In collaboration with Paul Middendorf, we present a review of some of our favorite Houston exhibitions in 2016 as well as projects we look forward to seeing more of in the coming year. The article was published on Free Press Houston's site.
A review of the exhibition the sky and the fracture by Jo Ann Fleischhauer at the Mariago Collective:
In 2011, NASA Astronomers used the Spitzer Space Telescope to discover an abundance of buckyballs — the largest known molecules in space — floating in the void surrounding three dying stars. This discovery led to a theory that these molecules carried the seeds of life to Earth. That theory inspired an incredible installation by Jo Ann Fleischhauer, the sky and the fracture, on view at the Mariago Collective through April 25.
“I look at the sky and the fracture as a poetic melding of science, religion, and art,” says curator Tommy Gregory. “Jo Ann studies like no one I know; every day she works on her art and subject matter.”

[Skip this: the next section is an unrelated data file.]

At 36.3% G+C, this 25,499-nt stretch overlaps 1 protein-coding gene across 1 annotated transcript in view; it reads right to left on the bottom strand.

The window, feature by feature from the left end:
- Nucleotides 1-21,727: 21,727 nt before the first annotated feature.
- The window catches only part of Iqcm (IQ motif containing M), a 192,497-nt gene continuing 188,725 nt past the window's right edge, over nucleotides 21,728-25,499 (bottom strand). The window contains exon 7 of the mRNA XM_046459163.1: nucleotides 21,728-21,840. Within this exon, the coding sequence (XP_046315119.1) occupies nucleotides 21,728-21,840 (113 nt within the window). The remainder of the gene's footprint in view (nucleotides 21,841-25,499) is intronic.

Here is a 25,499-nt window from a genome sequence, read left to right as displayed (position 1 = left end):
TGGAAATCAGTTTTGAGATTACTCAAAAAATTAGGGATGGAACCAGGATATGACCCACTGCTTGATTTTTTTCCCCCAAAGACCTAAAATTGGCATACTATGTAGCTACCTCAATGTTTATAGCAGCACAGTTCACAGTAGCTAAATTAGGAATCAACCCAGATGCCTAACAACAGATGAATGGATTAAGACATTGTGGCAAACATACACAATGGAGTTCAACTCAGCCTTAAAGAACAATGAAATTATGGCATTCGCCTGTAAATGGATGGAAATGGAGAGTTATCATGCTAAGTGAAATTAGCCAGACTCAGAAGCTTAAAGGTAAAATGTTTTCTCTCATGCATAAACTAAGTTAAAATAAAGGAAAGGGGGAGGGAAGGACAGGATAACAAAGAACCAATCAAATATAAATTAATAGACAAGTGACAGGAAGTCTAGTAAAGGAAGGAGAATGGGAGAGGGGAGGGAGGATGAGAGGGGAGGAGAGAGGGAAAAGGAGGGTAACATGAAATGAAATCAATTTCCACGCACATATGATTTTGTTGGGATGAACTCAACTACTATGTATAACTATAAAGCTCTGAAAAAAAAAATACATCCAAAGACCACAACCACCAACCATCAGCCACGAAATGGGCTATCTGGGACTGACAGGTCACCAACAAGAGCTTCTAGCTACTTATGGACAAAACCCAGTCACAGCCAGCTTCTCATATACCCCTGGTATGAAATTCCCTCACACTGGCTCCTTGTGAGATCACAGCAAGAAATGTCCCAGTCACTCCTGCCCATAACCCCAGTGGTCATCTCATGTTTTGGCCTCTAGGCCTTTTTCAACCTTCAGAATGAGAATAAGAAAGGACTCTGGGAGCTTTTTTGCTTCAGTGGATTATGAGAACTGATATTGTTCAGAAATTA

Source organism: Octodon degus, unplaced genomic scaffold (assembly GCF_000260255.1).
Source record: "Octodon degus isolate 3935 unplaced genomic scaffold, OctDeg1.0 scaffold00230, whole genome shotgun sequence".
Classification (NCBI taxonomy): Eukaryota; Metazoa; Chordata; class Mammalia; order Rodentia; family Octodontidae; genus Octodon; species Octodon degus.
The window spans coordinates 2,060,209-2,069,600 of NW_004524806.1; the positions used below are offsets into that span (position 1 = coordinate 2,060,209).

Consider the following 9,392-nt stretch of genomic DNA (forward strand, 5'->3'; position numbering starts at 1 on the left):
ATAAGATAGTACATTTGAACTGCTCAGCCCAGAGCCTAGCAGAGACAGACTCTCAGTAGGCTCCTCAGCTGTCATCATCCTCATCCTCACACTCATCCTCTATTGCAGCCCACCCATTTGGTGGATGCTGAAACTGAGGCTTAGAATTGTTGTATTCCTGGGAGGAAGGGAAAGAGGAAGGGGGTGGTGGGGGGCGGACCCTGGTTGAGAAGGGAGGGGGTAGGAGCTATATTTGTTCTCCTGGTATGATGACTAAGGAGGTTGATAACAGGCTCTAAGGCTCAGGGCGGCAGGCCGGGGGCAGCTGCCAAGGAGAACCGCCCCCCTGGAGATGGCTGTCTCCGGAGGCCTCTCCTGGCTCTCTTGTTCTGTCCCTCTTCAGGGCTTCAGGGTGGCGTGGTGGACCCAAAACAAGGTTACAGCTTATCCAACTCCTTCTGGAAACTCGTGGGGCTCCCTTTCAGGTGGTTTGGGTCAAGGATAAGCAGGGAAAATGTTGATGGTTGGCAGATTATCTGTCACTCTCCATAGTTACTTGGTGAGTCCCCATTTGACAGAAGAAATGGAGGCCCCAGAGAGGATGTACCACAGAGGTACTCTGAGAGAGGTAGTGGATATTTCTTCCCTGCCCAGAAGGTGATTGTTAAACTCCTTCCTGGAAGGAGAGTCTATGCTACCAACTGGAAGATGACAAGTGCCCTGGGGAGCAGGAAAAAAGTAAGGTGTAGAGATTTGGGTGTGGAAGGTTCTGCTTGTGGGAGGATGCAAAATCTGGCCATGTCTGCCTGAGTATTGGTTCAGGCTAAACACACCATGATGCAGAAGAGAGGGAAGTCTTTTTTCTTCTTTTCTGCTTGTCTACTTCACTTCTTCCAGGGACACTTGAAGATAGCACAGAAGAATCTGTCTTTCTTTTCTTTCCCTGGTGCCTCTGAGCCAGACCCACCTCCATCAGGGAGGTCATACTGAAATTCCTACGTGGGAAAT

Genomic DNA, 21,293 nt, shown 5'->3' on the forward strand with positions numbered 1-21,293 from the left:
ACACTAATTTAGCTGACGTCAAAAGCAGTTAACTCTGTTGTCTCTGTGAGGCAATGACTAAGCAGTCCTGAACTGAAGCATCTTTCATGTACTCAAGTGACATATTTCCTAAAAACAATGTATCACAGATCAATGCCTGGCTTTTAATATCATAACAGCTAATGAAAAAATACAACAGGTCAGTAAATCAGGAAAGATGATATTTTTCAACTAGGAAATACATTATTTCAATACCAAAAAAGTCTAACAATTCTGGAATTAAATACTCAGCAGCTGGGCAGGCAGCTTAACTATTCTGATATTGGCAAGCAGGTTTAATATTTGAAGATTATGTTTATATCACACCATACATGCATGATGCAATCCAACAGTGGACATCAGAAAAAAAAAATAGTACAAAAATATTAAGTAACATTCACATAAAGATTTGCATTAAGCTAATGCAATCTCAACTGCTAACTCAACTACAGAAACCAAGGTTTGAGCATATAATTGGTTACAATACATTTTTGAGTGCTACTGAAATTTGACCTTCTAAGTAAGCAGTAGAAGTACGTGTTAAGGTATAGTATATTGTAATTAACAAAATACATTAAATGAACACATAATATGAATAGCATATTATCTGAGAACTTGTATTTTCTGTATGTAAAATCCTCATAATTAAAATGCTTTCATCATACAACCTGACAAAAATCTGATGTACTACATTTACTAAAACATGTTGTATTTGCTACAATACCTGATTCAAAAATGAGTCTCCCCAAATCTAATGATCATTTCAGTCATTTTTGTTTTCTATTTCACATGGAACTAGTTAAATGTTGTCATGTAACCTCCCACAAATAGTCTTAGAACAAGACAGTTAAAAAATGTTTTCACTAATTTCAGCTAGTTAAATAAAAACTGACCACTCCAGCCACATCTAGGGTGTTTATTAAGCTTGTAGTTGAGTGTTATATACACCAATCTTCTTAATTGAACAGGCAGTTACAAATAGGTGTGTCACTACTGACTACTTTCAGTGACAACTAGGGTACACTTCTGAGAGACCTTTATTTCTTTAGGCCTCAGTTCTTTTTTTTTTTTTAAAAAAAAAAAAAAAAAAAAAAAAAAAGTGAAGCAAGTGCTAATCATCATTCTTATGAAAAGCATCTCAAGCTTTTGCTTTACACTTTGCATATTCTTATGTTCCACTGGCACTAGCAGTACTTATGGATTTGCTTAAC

An interview with and profile of Emily Peacock and her work in the exhibition Soft Diet at Hello Project Gallery:
In 1973, Mary Ainsworth, a psychologist who provided one of the most famous bodies of research on the differences in individual attachment, wrote that attachment is a deep and enduring emotional bond that connects one person to another across time and space. Throughout her body of work, Emily Peacock not only displays but exudes a strong sense of attachment to various members of her family. A large portion of her portfolio directly features her family members as the subject, but in her latest exhibition, Soft Diet — on display at Hello Project Gallery through February 7 — Peacock deviates from this tendency. Though a majority of the work still features members of her family, she focuses on manipulating items to depict the tactile experience of caring for her mother in a time of illness, and ultimately her passing.